Discuss As You Like It as an example of pastoral literature and say what features of the pastoral mode lend themselves to social criticism.

As You Like It is an example of pastoral literature in being set largely in the idyllic Forest of Arden, which is portrayed as a place of innocence in contrast to the corrupt court of Duke Frederick. Features of the pastoral mode that lend themselves to social criticism include its artificiality, as the pastoral obscures the harsh realities of country or wilderness living.

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Pastoral literature pits the corruptions of the city against the innocence of a natural setting. The natural world depicted in pastoral literature is not realistic. It is a dream world, a utopic vision of how beautiful a life freed from conventions and civilization might be.

As You Like It is pastoral in being set largely in the Forest of Arden, when Duke Senior has fled with his faithful courtiers when deposed by his younger brother, Duke Frederick. Rosalind, Duke Senior's daughter, and Celia, Duke Frederick's daughter, also escape to this forest. The refugees have a series of comic, enlightening, and romantic adventures in this pastoral paradise (though Shakespeare, to his credit, brings in ample reminders that winter will come: the idyll will not last forever). Nevertheless, everyone, in their own way and for a time, is liberated from the stifling conventions of the court.

The pastoral genre has been criticized by scholars such as Raymond Williams in The Country and the City for its artificiality and for obscuring the real hardship that a country or wilderness setting entails. Critic Rene Girard has pointed to the play's title, As You Like It, as an indication that Shakespeare was emphasizing that he was giving his audiences the fantasia they craved: life as you, audience, would like it to be, not as it really is. One could argue that Shakespeare uses the pastoral form to critique the pastoral, but it is also a play that celebrates the liberation provided by the natural world and offers a happy ending.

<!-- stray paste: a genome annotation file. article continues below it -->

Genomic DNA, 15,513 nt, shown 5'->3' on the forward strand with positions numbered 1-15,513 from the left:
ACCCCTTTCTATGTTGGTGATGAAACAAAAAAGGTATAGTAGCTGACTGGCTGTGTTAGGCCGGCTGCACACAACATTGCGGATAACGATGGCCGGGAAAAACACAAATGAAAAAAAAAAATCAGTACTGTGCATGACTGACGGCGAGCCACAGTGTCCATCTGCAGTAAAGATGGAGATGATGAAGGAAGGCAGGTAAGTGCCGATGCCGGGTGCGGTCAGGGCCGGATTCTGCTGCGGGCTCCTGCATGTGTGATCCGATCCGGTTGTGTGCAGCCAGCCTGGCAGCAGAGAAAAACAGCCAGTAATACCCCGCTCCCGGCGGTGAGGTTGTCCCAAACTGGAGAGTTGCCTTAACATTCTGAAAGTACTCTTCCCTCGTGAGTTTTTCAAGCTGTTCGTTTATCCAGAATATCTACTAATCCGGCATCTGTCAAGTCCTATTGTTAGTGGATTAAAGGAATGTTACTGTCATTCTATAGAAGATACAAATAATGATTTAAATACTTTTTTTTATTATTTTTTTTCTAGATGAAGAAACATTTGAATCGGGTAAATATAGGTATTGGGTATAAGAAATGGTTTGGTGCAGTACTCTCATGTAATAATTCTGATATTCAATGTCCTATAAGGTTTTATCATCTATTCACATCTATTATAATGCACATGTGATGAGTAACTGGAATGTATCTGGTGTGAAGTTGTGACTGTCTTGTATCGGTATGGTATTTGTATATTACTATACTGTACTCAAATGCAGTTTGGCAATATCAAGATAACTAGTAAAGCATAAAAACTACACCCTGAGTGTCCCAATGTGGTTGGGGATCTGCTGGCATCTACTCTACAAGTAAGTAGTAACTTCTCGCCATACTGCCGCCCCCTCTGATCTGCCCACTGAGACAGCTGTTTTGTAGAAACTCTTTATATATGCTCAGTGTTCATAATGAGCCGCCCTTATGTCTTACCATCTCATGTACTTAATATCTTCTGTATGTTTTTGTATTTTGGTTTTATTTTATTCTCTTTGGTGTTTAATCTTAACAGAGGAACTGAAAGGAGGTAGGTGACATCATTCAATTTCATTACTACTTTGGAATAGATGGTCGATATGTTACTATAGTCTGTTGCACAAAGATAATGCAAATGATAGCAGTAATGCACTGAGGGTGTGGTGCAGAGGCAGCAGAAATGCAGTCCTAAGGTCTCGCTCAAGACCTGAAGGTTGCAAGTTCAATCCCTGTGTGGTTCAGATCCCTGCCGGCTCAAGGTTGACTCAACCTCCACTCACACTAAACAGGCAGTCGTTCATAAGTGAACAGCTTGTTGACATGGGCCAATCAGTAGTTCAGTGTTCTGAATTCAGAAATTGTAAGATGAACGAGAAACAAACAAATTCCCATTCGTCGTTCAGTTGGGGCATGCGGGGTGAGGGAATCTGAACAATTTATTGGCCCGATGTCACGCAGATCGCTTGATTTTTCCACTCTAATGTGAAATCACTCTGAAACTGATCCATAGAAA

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William Shakespeare’s As You Like It is an example of pastoral literature, particularly pastoral comedy, because it features a shepherd’s life, or country living. In the story, the protagonist, Rosalind, escapes the court of her uncle, Duke Frederick, in order to avoid persecution. Rosalind flees to the Forest of Arden together with her cousin Celia and the court jester, Touchstone.

The Forest of Arden becomes the main setting of the story, hence the reason for the play being considered pastoral literature. The Forest of Arden not only serves as a physical backdrop to the action but is also symbolic in nature. The greenwood represents an escape from the hustle and bustle of busy court life. Rosalind fleeing to the forest symbolizes a retreat to an idyllic world, away from the prying eyes of enemies.